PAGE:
Ubuntu 22.10 "Kinetic Kudu" is here. It brings many significant improvements, notably Linux Kernel 5.19 and the GNOME 43 experience.
Of course, this is a customized GNOME experience that will be familiar to existing Ubuntu users.
So, what are all the goodies with Ubuntu 22.10? Let us find out:
Ubuntu 22.10 Release: What's New?
Along with GNOME 43, Ubuntu 22.10 also includes:
- An improved Settings app.
- The resurrection of the classic Unity application spread.
- A few notable apps ported to GTK4 and Libadwaita.
- System-wide WebP support.
- PipeWire is the default audio server.
- Linux Kernel 5.19.
🎨 Visual Improvements
When first testing a new release, visual changes are always the first to be noticed. This is especially true with Ubuntu 22.10, thanks to the significant improvements introduced with GNOME 43.
First, we have the brand-new quick settings menu, which replaced the old and rather clunky system menu. Similar to the menus found in Android, iOS, and Windows 11, this addition allows you to switch on and off Wi-Fi and Bluetooth, all without going into the settings app.
Of course, we also get brand-new wallpaper with this release.
There's not much else to say about it other than that I love this switch and hope to see more designs like this from the community.
Additionally, more apps have been ported to GTK4, including the refinements wit the Nautilus file manager.
Some valuable feature additions include:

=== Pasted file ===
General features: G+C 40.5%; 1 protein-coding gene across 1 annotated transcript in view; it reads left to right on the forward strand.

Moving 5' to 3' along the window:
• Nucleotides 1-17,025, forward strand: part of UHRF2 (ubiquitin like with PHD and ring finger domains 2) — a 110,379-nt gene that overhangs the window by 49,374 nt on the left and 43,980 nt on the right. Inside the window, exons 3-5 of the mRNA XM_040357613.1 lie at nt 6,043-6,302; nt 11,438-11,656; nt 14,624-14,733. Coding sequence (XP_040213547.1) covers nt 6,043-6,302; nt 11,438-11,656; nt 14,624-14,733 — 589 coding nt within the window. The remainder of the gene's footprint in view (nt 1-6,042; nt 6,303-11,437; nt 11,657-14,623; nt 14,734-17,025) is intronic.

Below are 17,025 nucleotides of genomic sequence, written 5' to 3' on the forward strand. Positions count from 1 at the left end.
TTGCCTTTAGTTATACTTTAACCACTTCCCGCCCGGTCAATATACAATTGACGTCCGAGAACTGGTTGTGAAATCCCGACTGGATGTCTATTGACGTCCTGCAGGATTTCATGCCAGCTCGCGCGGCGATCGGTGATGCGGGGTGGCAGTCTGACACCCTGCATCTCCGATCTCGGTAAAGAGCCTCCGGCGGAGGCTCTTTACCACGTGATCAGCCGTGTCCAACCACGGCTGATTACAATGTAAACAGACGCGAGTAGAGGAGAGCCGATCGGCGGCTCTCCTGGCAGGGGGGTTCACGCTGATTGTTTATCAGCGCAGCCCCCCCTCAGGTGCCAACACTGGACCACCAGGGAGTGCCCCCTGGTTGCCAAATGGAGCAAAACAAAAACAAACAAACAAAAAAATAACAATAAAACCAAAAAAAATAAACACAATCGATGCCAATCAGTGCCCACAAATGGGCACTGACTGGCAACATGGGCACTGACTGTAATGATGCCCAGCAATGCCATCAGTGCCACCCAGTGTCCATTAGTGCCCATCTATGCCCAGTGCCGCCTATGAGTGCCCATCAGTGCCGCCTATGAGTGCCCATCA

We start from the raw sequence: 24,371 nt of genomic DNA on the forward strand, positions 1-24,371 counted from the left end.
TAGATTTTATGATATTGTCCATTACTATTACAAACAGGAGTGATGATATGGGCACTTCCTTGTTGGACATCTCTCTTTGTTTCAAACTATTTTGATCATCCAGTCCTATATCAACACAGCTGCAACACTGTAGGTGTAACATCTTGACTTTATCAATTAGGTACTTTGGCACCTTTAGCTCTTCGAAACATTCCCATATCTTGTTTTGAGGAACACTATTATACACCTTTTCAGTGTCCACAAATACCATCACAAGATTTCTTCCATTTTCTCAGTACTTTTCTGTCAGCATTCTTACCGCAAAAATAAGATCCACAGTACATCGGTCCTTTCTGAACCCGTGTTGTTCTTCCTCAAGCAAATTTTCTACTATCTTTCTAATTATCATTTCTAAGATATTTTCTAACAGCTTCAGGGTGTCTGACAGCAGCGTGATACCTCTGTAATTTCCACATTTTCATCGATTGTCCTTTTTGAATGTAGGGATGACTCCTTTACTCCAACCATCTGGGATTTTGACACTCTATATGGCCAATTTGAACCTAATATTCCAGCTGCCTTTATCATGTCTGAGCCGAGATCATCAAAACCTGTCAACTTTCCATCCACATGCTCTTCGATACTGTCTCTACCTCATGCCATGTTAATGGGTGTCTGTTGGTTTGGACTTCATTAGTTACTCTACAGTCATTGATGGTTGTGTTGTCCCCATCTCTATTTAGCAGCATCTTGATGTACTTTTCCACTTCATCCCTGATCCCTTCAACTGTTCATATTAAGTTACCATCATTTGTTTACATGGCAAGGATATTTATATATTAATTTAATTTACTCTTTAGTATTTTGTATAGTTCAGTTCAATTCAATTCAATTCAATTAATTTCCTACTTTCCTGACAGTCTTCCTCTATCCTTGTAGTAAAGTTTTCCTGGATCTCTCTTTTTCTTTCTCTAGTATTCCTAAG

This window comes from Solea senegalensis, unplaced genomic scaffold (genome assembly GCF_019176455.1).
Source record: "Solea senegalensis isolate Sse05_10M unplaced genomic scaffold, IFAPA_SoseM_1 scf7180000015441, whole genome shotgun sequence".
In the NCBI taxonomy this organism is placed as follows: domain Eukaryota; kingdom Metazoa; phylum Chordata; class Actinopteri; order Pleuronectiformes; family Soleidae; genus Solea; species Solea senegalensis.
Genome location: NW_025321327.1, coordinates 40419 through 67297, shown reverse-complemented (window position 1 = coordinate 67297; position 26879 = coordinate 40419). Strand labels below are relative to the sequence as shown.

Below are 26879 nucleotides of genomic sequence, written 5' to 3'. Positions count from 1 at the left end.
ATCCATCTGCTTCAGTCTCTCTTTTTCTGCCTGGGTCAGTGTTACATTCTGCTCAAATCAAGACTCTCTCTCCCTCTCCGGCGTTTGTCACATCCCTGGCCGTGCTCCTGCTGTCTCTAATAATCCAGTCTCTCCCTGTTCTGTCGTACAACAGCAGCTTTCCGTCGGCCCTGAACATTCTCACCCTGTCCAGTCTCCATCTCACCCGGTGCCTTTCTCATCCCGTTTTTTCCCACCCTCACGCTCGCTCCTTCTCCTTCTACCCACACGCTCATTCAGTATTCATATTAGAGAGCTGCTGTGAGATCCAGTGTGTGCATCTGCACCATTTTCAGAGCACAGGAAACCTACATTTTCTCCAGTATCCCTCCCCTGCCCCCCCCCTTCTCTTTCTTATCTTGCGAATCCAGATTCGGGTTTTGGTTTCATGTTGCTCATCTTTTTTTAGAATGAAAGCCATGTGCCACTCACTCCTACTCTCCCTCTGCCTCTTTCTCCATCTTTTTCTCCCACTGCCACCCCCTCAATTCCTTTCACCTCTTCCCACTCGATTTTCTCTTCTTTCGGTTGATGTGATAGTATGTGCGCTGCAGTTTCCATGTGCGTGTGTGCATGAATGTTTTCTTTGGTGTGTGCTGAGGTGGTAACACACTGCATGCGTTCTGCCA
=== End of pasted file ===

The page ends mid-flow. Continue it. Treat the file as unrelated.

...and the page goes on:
- Ability to drag and select files (rubber band selection).
- Adaptive view with a compact window.
- New document context menu.
You can go through our detailed coverage to explore the improvements with Nautilus.
👴 The Application Spread Is Back!
One of my minor favorite parts of GNOME is the multi-windows app switching, a gripe that I'm sure many other users share.
Fortunately, Ubuntu 22.10 is now offering a great solution that should be familiar to long-time users. Finally, five years after dropping support for Unity back in 2017, the Ubuntu developers have brought back the application spread.
This is a significant improvement and something I'm surprised GNOME hasn't done itself.
🛠️ Settings Improvements
Although not an app that most people use daily, System Settings is a core part of the GNOME experience. With that in mind, it is fantastic to see it receiving a major visual overhaul, as well as a port to GTK 4 and Libadwaita.
As a result, it is now better-looking and adaptive, meaning it will work well at any size and even on Linux phones like the PinePhone!
Another Settings-related change is adding a new "Ubuntu Desktop Settings" menu item. This offers a single, unified place to customize and change all your Ubuntu-specific settings.
Linux Kernel 5.19
Ubuntu 22.10 also brings a newer kernel i.e., Linux kernel 5.19. This release was pretty light on improvements, although it did bring improved support for some next-gen hardware.
You should note that this is the last release in the Linux 5.x series, as Linux Kernel 6.0 is the next version bump.
There are several subtle refinements overall. But some of those essential tweaks include:
- Default image apps support .WebP image format.
- GNOME Text Editor is the default editor. You can install gedit and make it the default.
- GNOME Books app is no longer available. Ubuntu recommends Foliate as a replacement.
- To Do app is no longer installed by default and has a new name, "Endeavour".
- GNOME Terminal is still the default terminal app. GNOME Console can be installed if required.
- Updated apps like Firefox 104, Thunderbird 102, and Libreoffice 7.4.
- More apps have been ported to GTK4, notably Nautilus.
Suggested Read 📖
Download Ubuntu 22.10
You can download the latest ISO from Ubuntu's central image repository or its official website.
It might take a while for the official website/repo to make the ISO available to download.
💬 Interested in trying Ubuntu 22.10? Let me know your thoughts in the comments.
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